Friction

Force resisting sliding motion / From Wikipedia, the free encyclopedia

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Friction is the force resisting the relative motion of solid surfaces, fluid layers, and material elements sliding against each other.[2] Types of friction include dry, fluid, lubricated, skin, and internal.

Friction_Animation_2_Blocks.gif
Friction between two objects. The blue one has more friction against the sloped surface than the green one.
Friction_between_surfaces.jpg
Figure 1: Simulated blocks with fractal rough surfaces, exhibiting static frictional interactions[1]

Friction can have dramatic consequences, as illustrated by the use of friction created by rubbing pieces of wood together to start a fire. Kinetic energy is converted to thermal energy whenever motion with friction occurs, for example when a viscous fluid is stirred. Another important consequence of many types of friction can be wear, which may lead to performance degradation or damage to components.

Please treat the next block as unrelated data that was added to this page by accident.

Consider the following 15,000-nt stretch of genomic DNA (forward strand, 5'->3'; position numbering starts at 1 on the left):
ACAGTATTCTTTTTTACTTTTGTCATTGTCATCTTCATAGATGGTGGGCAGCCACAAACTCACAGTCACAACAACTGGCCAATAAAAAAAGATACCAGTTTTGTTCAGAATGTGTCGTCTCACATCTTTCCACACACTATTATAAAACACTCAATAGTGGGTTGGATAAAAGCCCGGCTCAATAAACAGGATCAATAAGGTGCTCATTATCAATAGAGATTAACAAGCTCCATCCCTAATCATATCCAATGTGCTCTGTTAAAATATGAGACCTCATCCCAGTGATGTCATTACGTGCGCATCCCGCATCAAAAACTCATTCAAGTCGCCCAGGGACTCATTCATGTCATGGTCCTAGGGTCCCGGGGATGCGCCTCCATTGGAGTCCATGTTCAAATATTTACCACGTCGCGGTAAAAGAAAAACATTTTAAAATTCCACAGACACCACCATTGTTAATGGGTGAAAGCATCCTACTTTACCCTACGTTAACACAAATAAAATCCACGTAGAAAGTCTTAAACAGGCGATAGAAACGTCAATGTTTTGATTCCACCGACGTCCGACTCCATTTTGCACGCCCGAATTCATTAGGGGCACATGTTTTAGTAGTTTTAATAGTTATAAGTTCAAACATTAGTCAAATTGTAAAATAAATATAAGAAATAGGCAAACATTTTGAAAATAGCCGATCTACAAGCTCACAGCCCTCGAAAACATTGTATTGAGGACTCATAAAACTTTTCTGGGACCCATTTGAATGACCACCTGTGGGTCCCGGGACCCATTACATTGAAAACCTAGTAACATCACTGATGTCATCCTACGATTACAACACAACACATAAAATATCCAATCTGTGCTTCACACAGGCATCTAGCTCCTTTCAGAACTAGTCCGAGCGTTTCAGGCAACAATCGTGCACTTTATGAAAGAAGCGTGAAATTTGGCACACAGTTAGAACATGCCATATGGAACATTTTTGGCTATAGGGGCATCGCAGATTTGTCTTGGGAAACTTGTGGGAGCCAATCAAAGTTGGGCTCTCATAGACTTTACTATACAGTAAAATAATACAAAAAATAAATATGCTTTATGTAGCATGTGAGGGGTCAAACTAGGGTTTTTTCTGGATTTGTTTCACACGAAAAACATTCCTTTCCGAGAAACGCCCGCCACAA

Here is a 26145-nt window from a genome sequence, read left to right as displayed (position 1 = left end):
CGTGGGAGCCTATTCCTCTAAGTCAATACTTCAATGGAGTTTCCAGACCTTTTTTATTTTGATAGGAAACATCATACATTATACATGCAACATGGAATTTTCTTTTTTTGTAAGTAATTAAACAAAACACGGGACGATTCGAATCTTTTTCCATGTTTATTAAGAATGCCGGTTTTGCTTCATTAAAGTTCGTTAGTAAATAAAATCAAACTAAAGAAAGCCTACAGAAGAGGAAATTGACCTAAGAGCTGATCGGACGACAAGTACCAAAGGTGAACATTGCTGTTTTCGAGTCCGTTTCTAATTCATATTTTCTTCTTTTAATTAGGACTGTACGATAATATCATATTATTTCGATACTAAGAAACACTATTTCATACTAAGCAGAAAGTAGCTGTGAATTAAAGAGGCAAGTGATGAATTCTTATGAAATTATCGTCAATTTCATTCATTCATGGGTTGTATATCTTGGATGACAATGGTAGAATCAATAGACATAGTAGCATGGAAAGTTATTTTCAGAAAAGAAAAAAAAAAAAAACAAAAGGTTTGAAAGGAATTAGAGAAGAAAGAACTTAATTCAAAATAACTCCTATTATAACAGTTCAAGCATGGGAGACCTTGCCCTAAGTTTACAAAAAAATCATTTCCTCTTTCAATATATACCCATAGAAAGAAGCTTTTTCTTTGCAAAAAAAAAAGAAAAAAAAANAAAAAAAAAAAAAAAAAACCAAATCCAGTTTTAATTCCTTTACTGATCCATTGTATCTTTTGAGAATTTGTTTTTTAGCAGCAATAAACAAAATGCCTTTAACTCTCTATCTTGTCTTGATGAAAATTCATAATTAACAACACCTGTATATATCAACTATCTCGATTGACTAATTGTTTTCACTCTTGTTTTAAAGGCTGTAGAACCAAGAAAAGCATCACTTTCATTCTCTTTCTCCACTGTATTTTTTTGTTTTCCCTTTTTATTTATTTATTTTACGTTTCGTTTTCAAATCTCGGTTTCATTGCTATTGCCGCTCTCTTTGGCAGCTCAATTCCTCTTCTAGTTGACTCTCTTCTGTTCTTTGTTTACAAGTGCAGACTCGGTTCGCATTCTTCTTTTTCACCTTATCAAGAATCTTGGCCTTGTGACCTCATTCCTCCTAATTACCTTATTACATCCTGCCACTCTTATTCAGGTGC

Friction is a non-conservative force – work done against friction is path dependent. In the presence of friction, some kinetic energy is always transformed to thermal energy, so mechanical energy is not conserved. Friction is not itself a fundamental force. Dry friction arises from a combination of inter-surface adhesion, surface roughness, surface deformation, and surface contamination. The complexity of these interactions makes the calculation of friction from first principles difficult and it is often easier to use empirical methods for analysis and the development of theory.

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